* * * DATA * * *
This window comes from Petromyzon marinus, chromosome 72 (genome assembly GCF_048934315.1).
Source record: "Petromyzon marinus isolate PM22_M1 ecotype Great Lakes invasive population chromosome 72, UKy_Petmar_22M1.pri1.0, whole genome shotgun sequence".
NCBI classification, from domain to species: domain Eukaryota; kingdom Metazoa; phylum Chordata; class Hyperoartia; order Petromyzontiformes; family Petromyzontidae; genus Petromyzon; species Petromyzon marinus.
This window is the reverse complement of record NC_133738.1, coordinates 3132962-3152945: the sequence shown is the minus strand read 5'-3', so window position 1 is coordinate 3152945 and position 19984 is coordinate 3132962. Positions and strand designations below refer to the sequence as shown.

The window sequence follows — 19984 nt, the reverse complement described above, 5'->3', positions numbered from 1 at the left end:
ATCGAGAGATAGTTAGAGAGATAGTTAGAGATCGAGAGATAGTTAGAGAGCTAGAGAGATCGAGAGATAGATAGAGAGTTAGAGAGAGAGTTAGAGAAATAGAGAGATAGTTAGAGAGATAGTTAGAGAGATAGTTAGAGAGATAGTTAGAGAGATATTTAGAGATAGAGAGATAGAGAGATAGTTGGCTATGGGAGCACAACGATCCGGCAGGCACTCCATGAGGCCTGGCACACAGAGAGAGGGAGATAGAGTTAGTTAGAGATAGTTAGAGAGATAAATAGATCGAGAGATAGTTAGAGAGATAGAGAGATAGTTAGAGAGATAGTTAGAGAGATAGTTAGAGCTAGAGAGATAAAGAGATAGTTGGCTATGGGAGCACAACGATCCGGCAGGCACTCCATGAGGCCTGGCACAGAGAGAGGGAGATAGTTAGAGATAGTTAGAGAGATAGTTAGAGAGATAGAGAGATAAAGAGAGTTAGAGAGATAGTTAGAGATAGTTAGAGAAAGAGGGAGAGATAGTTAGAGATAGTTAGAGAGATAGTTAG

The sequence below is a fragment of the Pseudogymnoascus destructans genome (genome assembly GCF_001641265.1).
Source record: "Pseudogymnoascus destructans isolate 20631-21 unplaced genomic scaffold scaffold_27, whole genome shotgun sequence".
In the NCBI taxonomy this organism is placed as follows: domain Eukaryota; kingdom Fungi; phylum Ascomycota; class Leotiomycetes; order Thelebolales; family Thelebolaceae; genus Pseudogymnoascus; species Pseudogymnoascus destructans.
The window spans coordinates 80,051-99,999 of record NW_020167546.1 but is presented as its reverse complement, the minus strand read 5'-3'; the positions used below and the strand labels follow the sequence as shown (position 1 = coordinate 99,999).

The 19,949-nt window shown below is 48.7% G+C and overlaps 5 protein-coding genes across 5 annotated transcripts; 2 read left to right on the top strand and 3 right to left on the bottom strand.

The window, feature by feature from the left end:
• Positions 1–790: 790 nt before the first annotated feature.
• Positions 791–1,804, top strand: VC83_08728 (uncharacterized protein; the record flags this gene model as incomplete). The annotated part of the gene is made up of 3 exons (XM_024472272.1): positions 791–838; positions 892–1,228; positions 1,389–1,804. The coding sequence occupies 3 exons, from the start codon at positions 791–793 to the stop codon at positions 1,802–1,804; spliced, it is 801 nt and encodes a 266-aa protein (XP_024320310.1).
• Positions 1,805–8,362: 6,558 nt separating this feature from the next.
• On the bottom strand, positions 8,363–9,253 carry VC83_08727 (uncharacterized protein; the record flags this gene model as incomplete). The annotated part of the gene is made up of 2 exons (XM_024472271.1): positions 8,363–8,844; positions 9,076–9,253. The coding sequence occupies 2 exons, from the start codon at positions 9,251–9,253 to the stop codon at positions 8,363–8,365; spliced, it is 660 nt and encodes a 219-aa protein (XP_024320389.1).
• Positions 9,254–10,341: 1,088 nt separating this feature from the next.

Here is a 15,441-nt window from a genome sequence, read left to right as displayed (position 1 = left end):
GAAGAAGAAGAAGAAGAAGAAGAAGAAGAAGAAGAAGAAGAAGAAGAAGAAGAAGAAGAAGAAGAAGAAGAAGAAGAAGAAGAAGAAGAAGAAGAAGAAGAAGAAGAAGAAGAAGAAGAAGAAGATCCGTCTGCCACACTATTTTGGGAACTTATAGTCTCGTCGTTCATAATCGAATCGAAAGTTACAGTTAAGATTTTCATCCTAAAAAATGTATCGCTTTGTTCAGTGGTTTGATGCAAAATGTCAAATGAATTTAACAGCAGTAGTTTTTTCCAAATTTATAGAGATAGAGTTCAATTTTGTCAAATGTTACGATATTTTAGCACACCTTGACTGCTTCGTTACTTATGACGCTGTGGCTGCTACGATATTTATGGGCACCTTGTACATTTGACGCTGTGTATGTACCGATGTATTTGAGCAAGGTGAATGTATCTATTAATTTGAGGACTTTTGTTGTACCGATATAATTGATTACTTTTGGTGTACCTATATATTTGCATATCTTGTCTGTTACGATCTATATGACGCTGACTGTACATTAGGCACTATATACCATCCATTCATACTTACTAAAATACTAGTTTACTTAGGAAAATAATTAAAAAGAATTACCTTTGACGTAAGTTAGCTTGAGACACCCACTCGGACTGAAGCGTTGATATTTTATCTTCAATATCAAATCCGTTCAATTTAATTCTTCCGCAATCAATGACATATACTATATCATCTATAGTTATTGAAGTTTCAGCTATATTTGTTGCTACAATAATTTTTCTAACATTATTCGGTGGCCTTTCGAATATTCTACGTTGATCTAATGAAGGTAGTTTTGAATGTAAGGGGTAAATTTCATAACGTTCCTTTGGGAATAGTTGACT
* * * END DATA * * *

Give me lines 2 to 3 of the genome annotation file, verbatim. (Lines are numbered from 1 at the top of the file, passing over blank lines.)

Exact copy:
Source record: "Petromyzon marinus isolate PM22_M1 ecotype Great Lakes invasive population chromosome 72, UKy_Petmar_22M1.pri1.0, whole genome shotgun sequence".
NCBI classification, from domain to species: domain Eukaryota; kingdom Metazoa; phylum Chordata; class Hyperoartia; order Petromyzontiformes; family Petromyzontidae; genus Petromyzon; species Petromyzon marinus.